The wonderful world of birds, painted in life size and all together on a huge 2,500-square-foot wall.
Birds are a fascinating bunch: colourfully diverse, entrancingly vocal, and unrivalled migrators over large swaths of this great planet. Now a huge mural over at the Cornell Lab of Ornithology is paying homage to 270 of the world's various feathered species, painted life-size and in brilliant colour.
Done by artist Jane Kim of Ink Dwell, the massive Wall of Birds stretches 100 feet by 40 feet, and took Kim two and a half years to complete. Kim, who originally studied at Rhode Island School of Design, had some experience as a decorative painter. Later on, as she was charting a new career path in science illustration and interning at the Cornell Lab of Ornithology, the director of the lab suggested that she take on the epic project.
Each bird on the 2,500-square-foot Wall has been painstakingly sketched out, using various references and the details examined by bird experts before a charcoal sketch was transferred onto the wall. According to Fast Company, Kim also made sure that the colours were correct:
To ensure she was getting accurate colors and a uniform palette, Kim created what she calls her Avian Pantone chart with colors like Finch Feet (a peachy mauve), Albatross Light (a light grayish blue) and Saddle-Billed Stork Legs (dark gray). The most frequent color used was Cassowary Neck, a kind of soft ocean blue. “It’s in every single living bird that is painted on that wall,” she says. The mural also includes extinct species that are painted in a ghostly gray scale.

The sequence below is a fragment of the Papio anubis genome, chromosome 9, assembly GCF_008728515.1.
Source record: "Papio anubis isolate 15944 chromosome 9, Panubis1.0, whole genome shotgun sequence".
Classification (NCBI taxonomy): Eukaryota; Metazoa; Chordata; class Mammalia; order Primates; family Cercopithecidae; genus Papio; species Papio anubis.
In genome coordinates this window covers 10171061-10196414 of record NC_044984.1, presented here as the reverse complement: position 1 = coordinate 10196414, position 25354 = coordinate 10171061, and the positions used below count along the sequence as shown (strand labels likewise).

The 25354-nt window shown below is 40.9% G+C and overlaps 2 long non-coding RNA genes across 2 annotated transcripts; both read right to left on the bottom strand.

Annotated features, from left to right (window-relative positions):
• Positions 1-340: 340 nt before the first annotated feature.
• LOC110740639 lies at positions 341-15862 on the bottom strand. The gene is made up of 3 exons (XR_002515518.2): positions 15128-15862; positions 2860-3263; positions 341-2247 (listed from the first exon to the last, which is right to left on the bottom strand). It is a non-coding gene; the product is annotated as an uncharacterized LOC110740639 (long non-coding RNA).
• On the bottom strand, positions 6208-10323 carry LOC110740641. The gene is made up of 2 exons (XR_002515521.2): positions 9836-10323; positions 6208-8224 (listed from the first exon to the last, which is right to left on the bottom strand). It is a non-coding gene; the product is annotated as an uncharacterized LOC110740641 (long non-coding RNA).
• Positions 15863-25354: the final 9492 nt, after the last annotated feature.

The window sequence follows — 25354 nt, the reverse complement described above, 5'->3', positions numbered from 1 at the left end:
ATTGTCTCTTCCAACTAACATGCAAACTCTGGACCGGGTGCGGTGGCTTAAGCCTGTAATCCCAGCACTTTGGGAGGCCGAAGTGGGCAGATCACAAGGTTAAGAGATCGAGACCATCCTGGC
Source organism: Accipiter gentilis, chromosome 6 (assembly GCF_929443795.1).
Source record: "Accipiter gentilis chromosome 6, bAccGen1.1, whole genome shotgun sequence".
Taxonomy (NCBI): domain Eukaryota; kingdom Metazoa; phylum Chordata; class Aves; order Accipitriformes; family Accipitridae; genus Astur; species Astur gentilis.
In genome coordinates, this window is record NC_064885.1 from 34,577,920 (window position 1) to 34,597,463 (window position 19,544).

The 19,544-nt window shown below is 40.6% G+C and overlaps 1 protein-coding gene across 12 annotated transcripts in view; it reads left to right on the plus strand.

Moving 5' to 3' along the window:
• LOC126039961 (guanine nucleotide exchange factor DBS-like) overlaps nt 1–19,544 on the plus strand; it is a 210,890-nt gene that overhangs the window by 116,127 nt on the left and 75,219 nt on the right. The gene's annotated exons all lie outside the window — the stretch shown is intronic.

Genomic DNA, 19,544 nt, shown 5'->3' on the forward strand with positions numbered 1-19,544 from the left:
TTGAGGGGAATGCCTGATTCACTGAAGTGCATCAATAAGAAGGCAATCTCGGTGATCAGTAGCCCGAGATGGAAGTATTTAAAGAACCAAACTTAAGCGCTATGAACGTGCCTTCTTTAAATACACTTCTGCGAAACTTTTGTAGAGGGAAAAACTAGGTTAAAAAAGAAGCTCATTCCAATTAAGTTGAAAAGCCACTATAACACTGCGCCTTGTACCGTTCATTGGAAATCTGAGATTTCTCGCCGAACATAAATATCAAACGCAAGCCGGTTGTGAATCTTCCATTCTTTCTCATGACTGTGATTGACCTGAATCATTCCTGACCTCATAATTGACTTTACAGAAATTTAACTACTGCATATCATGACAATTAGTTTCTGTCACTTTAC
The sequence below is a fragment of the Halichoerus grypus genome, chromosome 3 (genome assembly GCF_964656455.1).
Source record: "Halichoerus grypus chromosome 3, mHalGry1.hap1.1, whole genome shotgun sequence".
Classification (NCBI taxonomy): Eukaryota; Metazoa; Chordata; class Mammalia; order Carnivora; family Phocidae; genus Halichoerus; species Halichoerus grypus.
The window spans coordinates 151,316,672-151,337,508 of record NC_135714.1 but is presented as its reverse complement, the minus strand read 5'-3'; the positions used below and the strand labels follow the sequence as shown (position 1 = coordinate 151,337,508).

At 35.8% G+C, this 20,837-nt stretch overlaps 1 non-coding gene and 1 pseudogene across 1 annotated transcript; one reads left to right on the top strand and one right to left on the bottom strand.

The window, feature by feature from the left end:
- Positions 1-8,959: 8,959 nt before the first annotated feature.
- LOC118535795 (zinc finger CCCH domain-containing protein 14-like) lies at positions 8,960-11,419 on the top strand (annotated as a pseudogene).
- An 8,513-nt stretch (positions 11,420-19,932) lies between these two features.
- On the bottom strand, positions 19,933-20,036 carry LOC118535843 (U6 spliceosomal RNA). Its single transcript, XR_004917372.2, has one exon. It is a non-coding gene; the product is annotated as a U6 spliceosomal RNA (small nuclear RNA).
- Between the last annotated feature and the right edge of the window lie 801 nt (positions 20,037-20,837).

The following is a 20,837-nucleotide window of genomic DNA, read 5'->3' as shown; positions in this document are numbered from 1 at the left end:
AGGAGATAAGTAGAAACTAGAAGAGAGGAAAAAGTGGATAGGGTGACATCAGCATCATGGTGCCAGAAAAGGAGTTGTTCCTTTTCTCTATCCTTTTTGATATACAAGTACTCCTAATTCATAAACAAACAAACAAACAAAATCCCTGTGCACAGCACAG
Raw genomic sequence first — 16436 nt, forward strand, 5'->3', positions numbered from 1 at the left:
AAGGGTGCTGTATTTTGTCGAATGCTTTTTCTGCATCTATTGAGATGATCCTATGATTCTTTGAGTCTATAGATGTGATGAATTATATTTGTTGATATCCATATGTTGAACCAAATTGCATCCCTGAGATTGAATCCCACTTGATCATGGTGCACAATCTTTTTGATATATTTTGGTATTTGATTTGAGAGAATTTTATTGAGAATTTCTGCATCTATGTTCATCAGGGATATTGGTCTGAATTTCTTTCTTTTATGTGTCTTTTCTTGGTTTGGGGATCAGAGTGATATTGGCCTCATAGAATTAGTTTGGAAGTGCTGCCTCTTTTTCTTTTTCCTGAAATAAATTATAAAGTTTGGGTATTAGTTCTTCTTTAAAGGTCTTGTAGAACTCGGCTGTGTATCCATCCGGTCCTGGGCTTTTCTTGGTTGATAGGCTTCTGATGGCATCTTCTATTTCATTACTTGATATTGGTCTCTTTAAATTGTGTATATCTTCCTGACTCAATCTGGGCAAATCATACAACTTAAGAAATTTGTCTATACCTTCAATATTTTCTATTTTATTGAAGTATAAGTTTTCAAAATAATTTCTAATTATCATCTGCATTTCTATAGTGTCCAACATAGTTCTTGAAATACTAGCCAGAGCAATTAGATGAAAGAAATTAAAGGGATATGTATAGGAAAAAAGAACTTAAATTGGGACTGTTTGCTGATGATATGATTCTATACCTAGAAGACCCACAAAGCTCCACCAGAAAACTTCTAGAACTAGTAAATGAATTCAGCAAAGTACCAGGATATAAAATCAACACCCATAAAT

It is the only mural in the world that showcases all the modern families of birds in one space. The story behind the Wall's creation is now also being told by Kim and her husband and collaborator Thayer Walker in book form, in addition to offering deeper insights into the evolution of birds, and of the process of balancing scientific accuracy with artistic expression.
It's all on the wall: a hugely inspiring work that urges us to not only appreciate the finer details of birds, but to also make the connections between these wondrous forms of life -- and indeed, between all forms of life on earth. To see more, visit Ink Dwell, check out the book, visit the interactive Wall of Birds website and Cornell Lab of Ornithology.